– And finally, Candidate Samuel L. Jackson in “Big Game” (2015). When Air Force One is shot down by terrorists, leaving the President of the United States, William Alan Moore (Jackson), stranded in the wilderness of Finland, there is only one person around who can save him: a 13-year-old boy named Oskari, on a mission of his own to prove his maturity to his kinsfolk. With the terrorists closing in to capture their own “Big Game” prize (the POTUS), the unlikely duo (Oskari and the POTUS/Jackson) must team up to evade their hunters until help arrives. Samuel L. Jackson isn’t his usual blustery self here, which is a welcomed surprise. He demonstrates authority, but also amiability, and his scenes with Onni Tommila, who plays the young Oskari, are actually what you’d imagine a moment between, let’s say, Barack Obama and a kid would look, sound and feel like. There’s an ease, comfort and humor that President Moore exudes; self-aware enough, while still fun, instead of stiff. And he gets to take out a bad guy or two as well.

I could put Tiny Lister in “The Fifth Element” on the ballot, but in that film, as President Lindberg, he’s not president of the USA; he’s president of planet earth. He doesn’t really do much of anything in the movie anyway.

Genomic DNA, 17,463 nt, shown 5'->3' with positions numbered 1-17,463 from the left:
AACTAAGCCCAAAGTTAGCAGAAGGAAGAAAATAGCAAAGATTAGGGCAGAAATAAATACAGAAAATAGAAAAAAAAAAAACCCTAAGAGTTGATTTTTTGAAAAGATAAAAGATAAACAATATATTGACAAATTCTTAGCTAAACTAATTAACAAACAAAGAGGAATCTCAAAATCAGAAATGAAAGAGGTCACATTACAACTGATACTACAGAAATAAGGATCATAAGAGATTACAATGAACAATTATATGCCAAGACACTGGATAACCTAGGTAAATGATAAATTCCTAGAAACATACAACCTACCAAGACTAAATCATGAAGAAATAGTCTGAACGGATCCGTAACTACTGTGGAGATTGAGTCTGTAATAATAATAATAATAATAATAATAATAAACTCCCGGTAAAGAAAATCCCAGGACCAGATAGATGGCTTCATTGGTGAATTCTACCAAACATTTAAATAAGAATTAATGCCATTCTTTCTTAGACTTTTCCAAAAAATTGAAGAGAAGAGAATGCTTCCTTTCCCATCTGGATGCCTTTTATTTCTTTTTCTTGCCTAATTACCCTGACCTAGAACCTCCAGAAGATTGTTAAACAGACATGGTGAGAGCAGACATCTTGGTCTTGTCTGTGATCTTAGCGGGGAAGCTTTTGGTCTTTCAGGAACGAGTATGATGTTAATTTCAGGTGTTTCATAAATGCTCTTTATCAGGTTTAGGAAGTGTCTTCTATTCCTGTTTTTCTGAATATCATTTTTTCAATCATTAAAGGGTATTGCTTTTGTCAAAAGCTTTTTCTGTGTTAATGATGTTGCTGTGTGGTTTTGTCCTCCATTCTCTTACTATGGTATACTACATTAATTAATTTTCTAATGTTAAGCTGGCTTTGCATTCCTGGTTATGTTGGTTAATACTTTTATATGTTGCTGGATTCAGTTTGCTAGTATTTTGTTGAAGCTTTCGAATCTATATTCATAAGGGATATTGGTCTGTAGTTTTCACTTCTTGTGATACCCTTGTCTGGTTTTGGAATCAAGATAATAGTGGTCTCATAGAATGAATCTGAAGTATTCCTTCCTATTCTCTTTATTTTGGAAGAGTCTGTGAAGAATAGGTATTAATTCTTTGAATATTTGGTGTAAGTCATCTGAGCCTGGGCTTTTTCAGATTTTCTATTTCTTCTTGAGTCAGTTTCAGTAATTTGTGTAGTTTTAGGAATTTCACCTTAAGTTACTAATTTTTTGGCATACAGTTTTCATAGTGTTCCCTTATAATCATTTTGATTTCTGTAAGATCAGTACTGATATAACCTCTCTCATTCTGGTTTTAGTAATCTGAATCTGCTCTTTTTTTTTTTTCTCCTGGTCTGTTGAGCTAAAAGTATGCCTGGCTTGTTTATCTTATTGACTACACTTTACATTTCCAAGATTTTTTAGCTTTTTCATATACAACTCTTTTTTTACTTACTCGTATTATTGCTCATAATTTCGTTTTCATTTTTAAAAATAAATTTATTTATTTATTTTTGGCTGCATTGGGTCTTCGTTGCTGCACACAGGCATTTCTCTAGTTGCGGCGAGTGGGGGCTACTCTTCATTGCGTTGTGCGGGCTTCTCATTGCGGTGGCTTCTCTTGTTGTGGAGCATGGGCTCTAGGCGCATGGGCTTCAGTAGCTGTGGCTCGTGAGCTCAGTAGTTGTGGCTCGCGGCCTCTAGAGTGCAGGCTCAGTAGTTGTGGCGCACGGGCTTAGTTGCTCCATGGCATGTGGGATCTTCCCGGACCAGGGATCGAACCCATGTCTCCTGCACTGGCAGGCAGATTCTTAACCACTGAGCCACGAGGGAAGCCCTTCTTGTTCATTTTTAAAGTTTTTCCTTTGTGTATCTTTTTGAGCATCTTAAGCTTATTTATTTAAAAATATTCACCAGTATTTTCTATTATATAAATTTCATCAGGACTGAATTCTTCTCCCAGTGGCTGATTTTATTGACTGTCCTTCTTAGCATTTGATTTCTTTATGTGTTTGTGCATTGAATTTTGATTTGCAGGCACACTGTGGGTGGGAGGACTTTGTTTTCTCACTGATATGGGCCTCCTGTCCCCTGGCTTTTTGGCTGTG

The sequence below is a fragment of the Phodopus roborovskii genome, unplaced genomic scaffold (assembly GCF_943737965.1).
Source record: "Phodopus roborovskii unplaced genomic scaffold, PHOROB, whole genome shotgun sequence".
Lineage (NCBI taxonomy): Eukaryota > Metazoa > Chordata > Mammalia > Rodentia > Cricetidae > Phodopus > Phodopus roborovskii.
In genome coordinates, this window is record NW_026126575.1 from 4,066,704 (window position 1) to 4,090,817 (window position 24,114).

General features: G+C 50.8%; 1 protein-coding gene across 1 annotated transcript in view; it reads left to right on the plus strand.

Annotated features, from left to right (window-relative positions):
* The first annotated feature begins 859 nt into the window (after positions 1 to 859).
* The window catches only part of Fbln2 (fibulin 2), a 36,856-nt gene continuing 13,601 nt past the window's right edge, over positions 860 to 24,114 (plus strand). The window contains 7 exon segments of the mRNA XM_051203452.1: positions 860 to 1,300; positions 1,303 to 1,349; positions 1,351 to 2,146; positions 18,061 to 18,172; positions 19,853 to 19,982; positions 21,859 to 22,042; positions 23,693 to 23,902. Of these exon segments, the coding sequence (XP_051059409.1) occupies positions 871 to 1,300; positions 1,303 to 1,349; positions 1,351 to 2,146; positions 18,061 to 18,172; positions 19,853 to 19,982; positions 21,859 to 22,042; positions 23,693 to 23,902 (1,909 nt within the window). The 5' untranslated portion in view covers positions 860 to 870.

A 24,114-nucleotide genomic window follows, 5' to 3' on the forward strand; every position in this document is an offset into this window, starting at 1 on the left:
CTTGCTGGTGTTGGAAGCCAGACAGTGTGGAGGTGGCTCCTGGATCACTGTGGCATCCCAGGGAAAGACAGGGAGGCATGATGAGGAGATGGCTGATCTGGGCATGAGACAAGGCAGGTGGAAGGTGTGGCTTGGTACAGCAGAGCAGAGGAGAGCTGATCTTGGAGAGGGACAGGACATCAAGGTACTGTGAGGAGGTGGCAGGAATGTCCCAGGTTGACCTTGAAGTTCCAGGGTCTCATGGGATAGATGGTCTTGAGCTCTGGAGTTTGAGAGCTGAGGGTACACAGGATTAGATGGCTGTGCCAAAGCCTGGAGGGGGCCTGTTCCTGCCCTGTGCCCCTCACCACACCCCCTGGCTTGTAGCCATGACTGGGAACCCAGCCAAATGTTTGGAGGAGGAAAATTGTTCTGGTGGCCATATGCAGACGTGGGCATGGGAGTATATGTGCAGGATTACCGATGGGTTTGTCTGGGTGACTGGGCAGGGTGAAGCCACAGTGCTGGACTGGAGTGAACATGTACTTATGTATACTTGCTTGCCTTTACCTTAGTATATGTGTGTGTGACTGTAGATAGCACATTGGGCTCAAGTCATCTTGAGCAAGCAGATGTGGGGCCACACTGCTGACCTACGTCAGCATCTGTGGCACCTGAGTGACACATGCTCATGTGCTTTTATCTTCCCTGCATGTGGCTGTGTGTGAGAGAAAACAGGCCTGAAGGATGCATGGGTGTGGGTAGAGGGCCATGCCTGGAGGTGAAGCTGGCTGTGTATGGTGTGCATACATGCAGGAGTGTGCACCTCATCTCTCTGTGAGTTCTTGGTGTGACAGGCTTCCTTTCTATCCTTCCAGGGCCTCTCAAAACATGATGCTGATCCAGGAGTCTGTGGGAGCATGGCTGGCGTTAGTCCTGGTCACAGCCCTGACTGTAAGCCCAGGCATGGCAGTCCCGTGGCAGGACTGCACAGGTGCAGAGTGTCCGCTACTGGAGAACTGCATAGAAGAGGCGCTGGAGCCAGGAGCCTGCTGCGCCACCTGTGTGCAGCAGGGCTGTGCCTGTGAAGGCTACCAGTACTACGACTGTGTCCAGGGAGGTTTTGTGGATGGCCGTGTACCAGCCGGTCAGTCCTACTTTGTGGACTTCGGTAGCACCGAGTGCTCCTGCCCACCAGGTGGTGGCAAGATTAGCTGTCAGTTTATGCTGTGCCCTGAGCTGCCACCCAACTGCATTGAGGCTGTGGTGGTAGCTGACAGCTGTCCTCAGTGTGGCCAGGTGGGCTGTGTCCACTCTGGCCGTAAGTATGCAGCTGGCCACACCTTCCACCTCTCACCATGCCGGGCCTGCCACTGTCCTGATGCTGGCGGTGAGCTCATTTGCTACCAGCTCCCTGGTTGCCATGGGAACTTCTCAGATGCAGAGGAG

Again, I intentionally left out TV presidents to make this simpler. We’re looking at big screen black presidents only.

So there you have it citizens – your candidates for the S&A Best Fictional Black USA President position. Cast your votes now!

Shadow and Act is a website dedicated to cinema, television and web content of Africa and its global Diaspora. With daily news, interviews, in-depth investigations into the audiovisual industry, and more, Shadow and Act promotes content created by and about people of African descent throughout the world.